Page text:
Explains the basic principles of perspective and how they apply to working in Photoshop.
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- Hi, I'm Steve Caplin, and I'm the author of "How to Cheat in Photoshop," "100% Photoshop," and "Art and Design in Photoshop." I'm also a freelance digital artist, working mainly for national and international magazines and newspapers. Over the years, I've tutored and offered critiques to a wide range of Photoshop users of all skill levels and from all walks of life. And what I've discovered is this: You may know all about Photoshop's filters, you may have a perfect knowledge of what all the tools and adjustments do, but, if you get the perspective wrong in your montages, they'll just look uncomfortable and awkward to the viewer.
Perspective is perhaps the single biggest problem for most Photoshop artists. How do we line up several people in a scene? How do we draw pictures on the wall that look as if they're really part of the wall? In short, how do we make sure that our montages are convincing and realistic? The key to getting it right is a solid knowledge of how to read and work with prospective. And here's the good news, it really isn't that hard. In this workshop, I'll show you the basic techniques and then go on to see how we can put them to use in our everyday Photoshop work.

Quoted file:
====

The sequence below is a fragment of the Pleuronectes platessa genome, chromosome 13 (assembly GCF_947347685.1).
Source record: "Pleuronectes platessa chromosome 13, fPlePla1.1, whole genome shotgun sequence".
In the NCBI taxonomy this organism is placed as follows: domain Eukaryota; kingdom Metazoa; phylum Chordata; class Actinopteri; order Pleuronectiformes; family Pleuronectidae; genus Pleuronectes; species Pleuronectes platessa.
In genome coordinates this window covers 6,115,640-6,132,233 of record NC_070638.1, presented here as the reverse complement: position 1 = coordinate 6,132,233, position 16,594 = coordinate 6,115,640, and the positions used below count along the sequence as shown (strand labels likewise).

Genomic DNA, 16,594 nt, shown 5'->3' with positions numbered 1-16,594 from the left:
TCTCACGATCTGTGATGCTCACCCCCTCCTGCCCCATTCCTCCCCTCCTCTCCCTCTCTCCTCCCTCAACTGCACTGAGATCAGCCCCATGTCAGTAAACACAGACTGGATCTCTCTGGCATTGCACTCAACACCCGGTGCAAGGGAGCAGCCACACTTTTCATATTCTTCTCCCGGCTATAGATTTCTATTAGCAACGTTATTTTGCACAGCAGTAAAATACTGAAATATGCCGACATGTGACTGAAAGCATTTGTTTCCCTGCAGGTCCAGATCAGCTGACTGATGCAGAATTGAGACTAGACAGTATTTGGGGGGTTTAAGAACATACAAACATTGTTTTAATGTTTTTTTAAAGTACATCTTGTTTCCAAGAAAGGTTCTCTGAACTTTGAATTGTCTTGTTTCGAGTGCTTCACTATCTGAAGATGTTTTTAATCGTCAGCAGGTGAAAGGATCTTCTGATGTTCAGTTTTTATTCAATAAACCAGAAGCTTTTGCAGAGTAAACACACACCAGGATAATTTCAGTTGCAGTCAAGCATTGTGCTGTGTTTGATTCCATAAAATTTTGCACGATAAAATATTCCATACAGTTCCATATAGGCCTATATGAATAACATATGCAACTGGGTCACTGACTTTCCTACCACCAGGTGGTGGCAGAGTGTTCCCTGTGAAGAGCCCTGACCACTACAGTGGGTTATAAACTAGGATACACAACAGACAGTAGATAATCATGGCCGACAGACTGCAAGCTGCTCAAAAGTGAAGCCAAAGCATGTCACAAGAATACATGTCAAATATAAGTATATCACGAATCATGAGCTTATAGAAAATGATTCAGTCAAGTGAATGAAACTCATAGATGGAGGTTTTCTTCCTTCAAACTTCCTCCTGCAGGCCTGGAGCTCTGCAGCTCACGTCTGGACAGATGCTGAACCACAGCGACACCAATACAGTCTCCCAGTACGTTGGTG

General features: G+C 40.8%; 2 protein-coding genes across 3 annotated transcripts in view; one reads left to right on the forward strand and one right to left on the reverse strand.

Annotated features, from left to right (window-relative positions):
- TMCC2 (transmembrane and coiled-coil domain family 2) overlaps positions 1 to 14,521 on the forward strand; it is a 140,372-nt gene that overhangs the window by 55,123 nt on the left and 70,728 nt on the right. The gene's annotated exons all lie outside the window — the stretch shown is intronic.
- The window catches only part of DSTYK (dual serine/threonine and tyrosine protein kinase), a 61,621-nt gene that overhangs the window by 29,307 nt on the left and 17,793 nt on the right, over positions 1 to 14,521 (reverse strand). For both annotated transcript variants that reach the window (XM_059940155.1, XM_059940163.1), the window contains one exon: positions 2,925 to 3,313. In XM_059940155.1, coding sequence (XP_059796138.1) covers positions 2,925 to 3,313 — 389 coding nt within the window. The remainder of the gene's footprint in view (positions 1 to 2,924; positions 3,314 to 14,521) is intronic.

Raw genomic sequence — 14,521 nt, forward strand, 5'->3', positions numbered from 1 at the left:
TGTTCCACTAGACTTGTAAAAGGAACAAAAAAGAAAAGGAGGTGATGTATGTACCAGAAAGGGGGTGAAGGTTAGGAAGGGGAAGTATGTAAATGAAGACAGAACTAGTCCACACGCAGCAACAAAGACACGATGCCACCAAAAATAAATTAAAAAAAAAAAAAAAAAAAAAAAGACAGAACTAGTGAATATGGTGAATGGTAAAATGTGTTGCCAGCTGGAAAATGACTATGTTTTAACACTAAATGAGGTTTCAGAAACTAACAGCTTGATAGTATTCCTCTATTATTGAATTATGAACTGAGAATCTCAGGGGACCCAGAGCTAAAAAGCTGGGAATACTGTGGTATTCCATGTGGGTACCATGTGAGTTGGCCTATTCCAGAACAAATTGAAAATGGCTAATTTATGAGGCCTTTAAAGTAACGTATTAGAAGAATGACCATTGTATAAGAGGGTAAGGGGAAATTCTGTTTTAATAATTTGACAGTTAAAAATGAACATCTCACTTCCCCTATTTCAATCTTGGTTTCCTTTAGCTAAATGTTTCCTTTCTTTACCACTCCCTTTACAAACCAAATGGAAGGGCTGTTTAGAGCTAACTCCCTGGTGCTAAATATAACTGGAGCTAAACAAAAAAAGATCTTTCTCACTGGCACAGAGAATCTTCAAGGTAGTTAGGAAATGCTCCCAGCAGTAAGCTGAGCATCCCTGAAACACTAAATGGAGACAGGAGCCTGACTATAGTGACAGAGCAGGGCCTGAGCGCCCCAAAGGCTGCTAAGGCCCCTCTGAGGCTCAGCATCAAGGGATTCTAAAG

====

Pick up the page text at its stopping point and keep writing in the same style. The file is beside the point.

We'll cover horizons, vanishing lines, and Photoshop's extraordinary vanishing point filter, as well as showing how to adapt a photograph so that it fits in with the perspective of any scene in which you want to place it. Finally, we'll see how to create a real solid 3-D object from a photograph using only the vanishing point filter. I learned about using perspective the hard way by making mistakes and figuring out what went wrong. I hope this workshop will help you to quickly understand what has taken me years to learn.
- Why is perspective important?
- Finding the vanishing point
- Using existing perspective to draw additional elements
- Correcting perspective
- Using the Vanishing Point filter
- Perspective cropping